Steel Partners after 66.6% if Sapporo drops its defenses

Kyodo News

Steel Partners Japan Strategic Fund (Offshore) L.P. said Thursday it has asked for talks with Sapporo Holdings Ltd. to have it drop its defensive stance so the U.S. investment firm can acquire a 66.6 percent stake in the brewery in terms of voting rights.

Steel Partners, Sapporo’s biggest shareholder with 17.52 percent of its outstanding shares, said it wants to expand the stake to enhance the value of the Tokyo-based firm.

An official at Steel Partners said the fund “regards (Sapporo) as an attractive investment destination and has no intention of taking management control.”

Sapporo Holdings meanwhile said it will start thinking about activating its takeover defenses.

Steel Partners plans to raise its stake in Sapporo in a public tender offer expected to value the shares at around 825 yen each, the proposal said.

Sapporo, listed on the first section of the Tokyo Stock Exchange, closed the day’s trading at 791 yen, up 2 yen, or 0.25 percent, from the previous day.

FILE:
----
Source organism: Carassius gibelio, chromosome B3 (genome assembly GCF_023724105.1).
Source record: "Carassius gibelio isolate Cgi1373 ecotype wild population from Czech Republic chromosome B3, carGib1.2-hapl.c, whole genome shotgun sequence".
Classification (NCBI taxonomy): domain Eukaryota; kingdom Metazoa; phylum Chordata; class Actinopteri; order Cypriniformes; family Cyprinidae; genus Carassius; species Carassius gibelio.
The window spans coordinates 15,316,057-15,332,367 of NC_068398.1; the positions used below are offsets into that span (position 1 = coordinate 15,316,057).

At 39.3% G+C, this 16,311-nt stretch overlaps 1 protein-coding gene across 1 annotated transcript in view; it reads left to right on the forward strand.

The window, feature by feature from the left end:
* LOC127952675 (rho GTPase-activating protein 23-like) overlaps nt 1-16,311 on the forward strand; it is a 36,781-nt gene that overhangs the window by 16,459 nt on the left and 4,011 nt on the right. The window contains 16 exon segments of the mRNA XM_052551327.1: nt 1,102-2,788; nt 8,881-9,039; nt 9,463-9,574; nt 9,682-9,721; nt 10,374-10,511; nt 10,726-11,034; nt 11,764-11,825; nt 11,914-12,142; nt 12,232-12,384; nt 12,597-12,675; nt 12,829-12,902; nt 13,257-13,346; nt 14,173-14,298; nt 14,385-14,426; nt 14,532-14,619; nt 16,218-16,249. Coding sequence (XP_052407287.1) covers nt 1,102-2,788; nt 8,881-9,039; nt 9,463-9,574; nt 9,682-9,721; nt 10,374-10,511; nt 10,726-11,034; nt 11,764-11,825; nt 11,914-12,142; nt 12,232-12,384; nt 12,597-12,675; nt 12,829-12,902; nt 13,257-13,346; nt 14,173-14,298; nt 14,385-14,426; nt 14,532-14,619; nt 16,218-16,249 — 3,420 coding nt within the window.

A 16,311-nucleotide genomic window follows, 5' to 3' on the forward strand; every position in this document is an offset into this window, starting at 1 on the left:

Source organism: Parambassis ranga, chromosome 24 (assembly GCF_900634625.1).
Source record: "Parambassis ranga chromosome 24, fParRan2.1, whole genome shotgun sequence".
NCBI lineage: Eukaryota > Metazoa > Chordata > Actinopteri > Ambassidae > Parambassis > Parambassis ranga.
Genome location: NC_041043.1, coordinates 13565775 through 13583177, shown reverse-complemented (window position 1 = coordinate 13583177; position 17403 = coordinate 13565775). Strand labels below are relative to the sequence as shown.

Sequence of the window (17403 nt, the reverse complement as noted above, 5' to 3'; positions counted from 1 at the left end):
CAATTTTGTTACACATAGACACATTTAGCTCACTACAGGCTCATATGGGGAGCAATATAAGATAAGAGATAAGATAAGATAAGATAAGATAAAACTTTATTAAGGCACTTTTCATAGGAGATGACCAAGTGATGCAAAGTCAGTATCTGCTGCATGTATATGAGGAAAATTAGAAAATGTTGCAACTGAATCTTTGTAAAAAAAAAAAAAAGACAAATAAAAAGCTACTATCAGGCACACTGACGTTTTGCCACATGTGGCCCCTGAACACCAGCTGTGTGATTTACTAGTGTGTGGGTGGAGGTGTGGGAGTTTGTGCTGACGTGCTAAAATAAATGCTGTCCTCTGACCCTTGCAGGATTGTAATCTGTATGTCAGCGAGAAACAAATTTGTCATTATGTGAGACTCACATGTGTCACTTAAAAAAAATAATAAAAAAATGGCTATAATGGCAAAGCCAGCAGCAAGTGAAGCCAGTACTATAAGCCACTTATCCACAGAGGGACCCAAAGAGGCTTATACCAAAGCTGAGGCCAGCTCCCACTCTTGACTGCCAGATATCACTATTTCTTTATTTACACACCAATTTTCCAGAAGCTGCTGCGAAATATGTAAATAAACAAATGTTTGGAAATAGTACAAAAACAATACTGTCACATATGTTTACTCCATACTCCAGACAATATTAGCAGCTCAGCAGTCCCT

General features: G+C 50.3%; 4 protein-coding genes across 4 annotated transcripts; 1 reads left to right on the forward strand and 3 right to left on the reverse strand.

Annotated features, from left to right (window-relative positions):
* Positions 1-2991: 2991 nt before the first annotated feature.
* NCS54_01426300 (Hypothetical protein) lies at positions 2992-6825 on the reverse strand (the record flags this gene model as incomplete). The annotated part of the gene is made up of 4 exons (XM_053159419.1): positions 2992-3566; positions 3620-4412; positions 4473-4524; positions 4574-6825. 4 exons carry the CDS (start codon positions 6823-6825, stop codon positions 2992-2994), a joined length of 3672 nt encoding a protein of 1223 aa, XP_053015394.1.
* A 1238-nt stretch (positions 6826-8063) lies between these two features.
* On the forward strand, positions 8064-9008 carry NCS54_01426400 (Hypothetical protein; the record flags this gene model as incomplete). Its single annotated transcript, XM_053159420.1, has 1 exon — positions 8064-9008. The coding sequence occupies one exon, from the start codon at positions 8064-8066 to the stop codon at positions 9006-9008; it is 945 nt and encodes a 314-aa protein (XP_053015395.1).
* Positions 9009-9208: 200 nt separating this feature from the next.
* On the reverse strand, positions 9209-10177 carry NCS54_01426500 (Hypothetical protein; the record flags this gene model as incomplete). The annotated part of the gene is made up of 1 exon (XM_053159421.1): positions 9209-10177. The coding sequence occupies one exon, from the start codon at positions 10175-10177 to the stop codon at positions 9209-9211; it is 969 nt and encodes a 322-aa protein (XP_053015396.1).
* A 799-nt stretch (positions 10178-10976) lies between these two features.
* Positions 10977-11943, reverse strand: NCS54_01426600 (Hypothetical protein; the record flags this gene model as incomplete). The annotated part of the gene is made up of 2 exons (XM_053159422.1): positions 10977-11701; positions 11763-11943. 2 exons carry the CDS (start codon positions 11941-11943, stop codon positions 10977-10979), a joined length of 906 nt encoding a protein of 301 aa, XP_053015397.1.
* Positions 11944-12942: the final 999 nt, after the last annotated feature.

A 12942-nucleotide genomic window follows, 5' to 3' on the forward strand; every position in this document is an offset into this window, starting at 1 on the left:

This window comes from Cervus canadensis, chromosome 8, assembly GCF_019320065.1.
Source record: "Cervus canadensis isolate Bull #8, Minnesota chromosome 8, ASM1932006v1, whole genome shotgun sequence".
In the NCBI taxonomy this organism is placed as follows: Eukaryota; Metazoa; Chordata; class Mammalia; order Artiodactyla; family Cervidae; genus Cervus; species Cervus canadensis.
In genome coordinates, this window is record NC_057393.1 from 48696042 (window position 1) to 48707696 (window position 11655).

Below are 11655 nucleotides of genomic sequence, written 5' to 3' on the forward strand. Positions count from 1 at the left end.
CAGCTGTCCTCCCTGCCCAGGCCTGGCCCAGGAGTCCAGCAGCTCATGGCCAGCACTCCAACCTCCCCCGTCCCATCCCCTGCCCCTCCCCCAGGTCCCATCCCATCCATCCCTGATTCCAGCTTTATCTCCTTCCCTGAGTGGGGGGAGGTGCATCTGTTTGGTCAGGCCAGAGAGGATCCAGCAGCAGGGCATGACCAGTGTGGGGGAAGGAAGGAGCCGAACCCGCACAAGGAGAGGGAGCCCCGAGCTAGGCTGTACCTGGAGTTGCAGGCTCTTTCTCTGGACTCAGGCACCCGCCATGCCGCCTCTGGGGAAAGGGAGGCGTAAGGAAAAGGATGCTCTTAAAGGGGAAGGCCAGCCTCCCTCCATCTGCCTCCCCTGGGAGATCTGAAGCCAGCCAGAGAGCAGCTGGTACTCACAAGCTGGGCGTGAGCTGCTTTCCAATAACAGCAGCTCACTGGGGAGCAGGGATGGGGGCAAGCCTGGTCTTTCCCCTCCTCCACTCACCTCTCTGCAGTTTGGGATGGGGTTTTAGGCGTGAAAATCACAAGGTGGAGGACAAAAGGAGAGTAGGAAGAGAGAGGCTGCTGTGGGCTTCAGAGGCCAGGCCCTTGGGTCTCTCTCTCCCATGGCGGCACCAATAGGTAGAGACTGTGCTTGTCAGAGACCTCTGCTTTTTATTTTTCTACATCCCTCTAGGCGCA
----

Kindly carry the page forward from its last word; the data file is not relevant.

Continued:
In late January, Steel Partners called on Sapporo to abandon a package of measures the brewer has adopted to defend itself from a hostile takeover, saying the antitakeover program was merely approved by the Sapporo board of directors.

Sapporo should ask its shareholders whether they support the package and should abandon it if they disapprove at their general meeting slated for March 29, according to Steel Partners.

Industry sources have said that Sapporo Holdings will probably reject Steel Partners’ friendly request to drop its takeover defenses.

But they also said the latest move could lead to the realignment of the beer industry if Sapporo Holdings decides to pursue an alliance with other companies after rejecting Steel Partners.

Sapporo Holdings adopted defensive measures last February out of concern that Steel Partners, known for its aggressive investment strategy, would attempt a takeover.

Steel Partners launched a hostile bid for instant-noodle maker Myojo Foods Co. in October, but had to give up after Nissin Food Products Co. rescued it with a white knight bid.